Bold, powerful choreography is characteristic of Tavaziva’s work. Their fusion of contemporary and African movement creates a dynamic and highly technical style, and the dancers – the majority of whom are new to the company – execute it here with attack and precision. In Izindava, the latest creation from artistic director Bawren Tavaziva, however, there seems a greater sense of refinement and sensitivity behind that power.
As with much of the company’s work, Izindava draws upon Tavaziva’s experience of growing up in Zimbabwe and upon African history and culture. While the precise intention behind the work lacks clarity, the emotions that surface through Tavaziva’s choreography and visual imagery are poignant.
Ben Voorhaar and Sabrina Zyla’s lizard-like costume designs are key to this. Sporadically, a dancer will emerge into the low-light with creeping, swaying movements, a black, floor-sweeping tail trailing from their shoulders. These sinister beasts become a recurring image that seem to physicalise the work’s underlying tone of fear and oppression. It’s reiterated in the dancers’ fast-paced, relentless movements and, more explicitly, in the voiceovers that intersperse Tavaziva’s atmospheric soundtrack.
The voiceovers speak of conflict and terrorism, yet there’s also a sense of confusion; an expression of how incomprehensible these acts of violence, from one human to another, are. It’s a personal and historical reflection on post-colonial Africa, but the words are universally relevant.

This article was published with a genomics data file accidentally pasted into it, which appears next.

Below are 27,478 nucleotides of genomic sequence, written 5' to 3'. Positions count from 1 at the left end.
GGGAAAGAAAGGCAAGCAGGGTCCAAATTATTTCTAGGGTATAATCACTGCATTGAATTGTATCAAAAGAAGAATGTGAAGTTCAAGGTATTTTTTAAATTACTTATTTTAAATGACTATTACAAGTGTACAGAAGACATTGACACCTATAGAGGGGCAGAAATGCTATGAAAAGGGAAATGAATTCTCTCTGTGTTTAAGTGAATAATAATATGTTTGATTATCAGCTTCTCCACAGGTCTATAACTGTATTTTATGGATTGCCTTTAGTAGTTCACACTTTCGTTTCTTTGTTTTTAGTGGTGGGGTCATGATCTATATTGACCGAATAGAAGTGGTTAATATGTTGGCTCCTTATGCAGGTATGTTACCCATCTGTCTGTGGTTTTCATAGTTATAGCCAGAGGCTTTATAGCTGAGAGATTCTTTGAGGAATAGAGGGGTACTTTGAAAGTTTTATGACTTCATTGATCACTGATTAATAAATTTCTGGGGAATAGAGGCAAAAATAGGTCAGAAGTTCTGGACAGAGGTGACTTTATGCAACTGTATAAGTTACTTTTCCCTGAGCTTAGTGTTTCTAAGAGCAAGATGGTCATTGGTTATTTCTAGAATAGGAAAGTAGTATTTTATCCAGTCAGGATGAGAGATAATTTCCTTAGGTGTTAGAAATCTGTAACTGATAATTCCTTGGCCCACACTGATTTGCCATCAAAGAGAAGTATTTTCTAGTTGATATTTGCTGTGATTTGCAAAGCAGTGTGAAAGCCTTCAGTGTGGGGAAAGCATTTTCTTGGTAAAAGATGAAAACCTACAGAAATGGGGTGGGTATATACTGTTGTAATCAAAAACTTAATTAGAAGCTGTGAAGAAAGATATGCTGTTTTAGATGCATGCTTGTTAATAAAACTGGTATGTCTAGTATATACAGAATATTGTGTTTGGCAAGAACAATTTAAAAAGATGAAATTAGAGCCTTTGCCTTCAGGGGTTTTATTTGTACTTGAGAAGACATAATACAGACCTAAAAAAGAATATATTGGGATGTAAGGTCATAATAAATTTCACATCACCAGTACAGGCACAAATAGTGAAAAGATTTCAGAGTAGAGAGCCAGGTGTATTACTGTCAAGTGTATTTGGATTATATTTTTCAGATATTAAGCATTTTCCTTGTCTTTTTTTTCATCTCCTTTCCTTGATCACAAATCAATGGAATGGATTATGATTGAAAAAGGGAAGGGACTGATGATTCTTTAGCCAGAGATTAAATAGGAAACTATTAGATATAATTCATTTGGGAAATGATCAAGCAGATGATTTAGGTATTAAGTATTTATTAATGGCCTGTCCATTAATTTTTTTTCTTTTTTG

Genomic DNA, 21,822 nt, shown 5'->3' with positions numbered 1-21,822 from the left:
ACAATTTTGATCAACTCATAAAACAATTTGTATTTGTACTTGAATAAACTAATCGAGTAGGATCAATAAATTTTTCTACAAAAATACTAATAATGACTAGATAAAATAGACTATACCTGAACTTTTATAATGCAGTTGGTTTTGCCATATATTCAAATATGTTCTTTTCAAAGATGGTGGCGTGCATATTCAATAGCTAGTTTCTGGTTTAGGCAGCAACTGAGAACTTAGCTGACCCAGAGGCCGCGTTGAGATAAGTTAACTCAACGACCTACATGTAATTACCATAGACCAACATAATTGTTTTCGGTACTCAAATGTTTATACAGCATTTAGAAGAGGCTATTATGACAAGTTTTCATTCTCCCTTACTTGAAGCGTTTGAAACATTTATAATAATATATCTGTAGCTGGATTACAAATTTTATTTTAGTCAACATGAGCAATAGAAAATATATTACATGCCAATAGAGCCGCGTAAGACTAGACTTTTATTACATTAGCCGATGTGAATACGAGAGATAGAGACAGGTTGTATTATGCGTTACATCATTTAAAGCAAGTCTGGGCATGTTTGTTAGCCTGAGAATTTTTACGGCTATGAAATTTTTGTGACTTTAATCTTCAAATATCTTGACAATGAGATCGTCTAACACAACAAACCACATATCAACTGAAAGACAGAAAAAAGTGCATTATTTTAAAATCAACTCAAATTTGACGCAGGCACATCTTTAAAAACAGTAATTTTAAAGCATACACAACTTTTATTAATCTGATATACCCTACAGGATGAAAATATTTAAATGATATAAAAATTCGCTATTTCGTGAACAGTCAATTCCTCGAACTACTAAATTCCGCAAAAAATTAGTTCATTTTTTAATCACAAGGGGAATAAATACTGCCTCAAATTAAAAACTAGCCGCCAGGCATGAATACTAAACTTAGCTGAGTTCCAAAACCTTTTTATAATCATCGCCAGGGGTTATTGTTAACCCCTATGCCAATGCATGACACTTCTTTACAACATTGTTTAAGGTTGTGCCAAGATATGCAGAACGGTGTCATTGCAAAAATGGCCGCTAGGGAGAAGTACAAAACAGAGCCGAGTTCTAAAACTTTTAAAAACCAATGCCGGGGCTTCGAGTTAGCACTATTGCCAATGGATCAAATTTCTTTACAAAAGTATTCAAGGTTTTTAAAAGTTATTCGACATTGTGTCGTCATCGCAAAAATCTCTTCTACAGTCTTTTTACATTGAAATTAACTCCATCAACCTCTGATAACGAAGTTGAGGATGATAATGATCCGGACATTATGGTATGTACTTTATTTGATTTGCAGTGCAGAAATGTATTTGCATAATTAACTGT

The strength of Izindava lies in this combination of speech, imagery and the dancer’s powerful, articulate movement. In fact, it’s refreshing to see choreography derived from such a rich and varied movement language – for the amount of content, the movement never feels repetitive or overworked.
Yet there’s also a vulnerability to the dancers’ performance and it’s this that adds depth to the work. The sensitivity within their movement reflects the heartfelt words of the voiceovers and lends a sense of strength and community to the closing scenes.
The narrative of this work may not be crystal clear, but it’s led by feeling and emotion, and that intention shines through. Ultimately, it’s a joy to watch a company in which strength and technique can be combined with sensitive and thought-provoking content – especially when that content is so relevant to our world today.
Izindava was at Sadler’s Wells until October 13th, and is touring the UK until November 23rd. For more details, click here.